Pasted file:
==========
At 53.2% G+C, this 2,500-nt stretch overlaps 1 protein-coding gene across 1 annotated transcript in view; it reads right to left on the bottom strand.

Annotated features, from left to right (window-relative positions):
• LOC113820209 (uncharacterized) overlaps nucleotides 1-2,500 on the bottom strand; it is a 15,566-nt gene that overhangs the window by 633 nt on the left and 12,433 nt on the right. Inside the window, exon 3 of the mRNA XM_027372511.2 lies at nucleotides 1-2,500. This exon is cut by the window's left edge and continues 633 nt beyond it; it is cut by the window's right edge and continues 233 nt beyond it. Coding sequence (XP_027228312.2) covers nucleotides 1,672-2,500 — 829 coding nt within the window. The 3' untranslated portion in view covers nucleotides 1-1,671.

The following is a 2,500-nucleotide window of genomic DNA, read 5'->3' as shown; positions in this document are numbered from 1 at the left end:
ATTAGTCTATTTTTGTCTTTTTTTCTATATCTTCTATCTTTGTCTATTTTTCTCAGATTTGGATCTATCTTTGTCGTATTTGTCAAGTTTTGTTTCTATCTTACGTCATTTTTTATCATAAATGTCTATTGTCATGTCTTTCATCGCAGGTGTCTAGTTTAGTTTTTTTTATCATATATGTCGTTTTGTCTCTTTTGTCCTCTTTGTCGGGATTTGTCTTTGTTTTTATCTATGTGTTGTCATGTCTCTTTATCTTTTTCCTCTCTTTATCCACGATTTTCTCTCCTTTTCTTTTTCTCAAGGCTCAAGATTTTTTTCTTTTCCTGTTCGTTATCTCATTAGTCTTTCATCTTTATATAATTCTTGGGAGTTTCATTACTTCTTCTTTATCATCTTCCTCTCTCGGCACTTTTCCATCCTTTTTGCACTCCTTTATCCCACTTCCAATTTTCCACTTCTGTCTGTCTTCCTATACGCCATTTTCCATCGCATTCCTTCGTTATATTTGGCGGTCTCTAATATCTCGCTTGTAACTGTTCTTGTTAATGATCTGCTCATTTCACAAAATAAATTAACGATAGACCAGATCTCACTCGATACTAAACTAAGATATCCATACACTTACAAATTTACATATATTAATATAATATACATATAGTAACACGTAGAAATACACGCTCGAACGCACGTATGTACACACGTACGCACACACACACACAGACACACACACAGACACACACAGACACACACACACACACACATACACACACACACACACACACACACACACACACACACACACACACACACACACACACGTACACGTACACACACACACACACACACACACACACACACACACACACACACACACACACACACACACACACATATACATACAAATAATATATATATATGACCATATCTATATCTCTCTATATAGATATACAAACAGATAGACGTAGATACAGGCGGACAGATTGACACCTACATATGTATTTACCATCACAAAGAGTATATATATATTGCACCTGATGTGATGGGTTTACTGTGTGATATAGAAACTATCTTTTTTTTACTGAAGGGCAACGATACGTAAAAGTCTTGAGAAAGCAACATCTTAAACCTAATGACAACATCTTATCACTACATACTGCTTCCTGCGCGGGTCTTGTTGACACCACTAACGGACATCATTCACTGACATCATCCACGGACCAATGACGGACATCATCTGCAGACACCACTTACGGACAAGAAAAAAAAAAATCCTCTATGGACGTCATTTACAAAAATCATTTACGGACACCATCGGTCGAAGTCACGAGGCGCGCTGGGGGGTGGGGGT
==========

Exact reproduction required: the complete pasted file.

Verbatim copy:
At 53.2% G+C, this 2,500-nt stretch overlaps 1 protein-coding gene across 1 annotated transcript in view; it reads right to left on the bottom strand.

Annotated features, from left to right (window-relative positions):
• LOC113820209 (uncharacterized) overlaps nucleotides 1-2,500 on the bottom strand; it is a 15,566-nt gene that overhangs the window by 633 nt on the left and 12,433 nt on the right. Inside the window, exon 3 of the mRNA XM_027372511.2 lies at nucleotides 1-2,500. This exon is cut by the window's left edge and continues 633 nt beyond it; it is cut by the window's right edge and continues 233 nt beyond it. Coding sequence (XP_027228312.2) covers nucleotides 1,672-2,500 — 829 coding nt within the window. The 3' untranslated portion in view covers nucleotides 1-1,671.

The following is a 2,500-nucleotide window of genomic DNA, read 5'->3' as shown; positions in this document are numbered from 1 at the left end:
ATTAGTCTATTTTTGTCTTTTTTTCTATATCTTCTATCTTTGTCTATTTTTCTCAGATTTGGATCTATCTTTGTCGTATTTGTCAAGTTTTGTTTCTATCTTACGTCATTTTTTATCATAAATGTCTATTGTCATGTCTTTCATCGCAGGTGTCTAGTTTAGTTTTTTTTATCATATATGTCGTTTTGTCTCTTTTGTCCTCTTTGTCGGGATTTGTCTTTGTTTTTATCTATGTGTTGTCATGTCTCTTTATCTTTTTCCTCTCTTTATCCACGATTTTCTCTCCTTTTCTTTTTCTCAAGGCTCAAGATTTTTTTCTTTTCCTGTTCGTTATCTCATTAGTCTTTCATCTTTATATAATTCTTGGGAGTTTCATTACTTCTTCTTTATCATCTTCCTCTCTCGGCACTTTTCCATCCTTTTTGCACTCCTTTATCCCACTTCCAATTTTCCACTTCTGTCTGTCTTCCTATACGCCATTTTCCATCGCATTCCTTCGTTATATTTGGCGGTCTCTAATATCTCGCTTGTAACTGTTCTTGTTAATGATCTGCTCATTTCACAAAATAAATTAACGATAGACCAGATCTCACTCGATACTAAACTAAGATATCCATACACTTACAAATTTACATATATTAATATAATATACATATAGTAACACGTAGAAATACACGCTCGAACGCACGTATGTACACACGTACGCACACACACACACAGACACACACACAGACACACACAGACACACACACACACACACATACACACACACACACACACACACACACACACACACACACACACACACACACACACACGTACACGTACACACACACACACACACACACACACACACACACACACACACACACACACACACACACACACACATATACATACAAATAATATATATATATGACCATATCTATATCTCTCTATATAGATATACAAACAGATAGACGTAGATACAGGCGGACAGATTGACACCTACATATGTATTTACCATCACAAAGAGTATATATATATTGCACCTGATGTGATGGGTTTACTGTGTGATATAGAAACTATCTTTTTTTTACTGAAGGGCAACGATACGTAAAAGTCTTGAGAAAGCAACATCTTAAACCTAATGACAACATCTTATCACTACATACTGCTTCCTGCGCGGGTCTTGTTGACACCACTAACGGACATCATTCACTGACATCATCCACGGACCAATGACGGACATCATCTGCAGACACCACTTACGGACAAGAAAAAAAAAAATCCTCTATGGACGTCATTTACAAAAATCATTTACGGACACCATCGGTCGAAGTCACGAGGCGCGCTGGGGGGTGGGGGT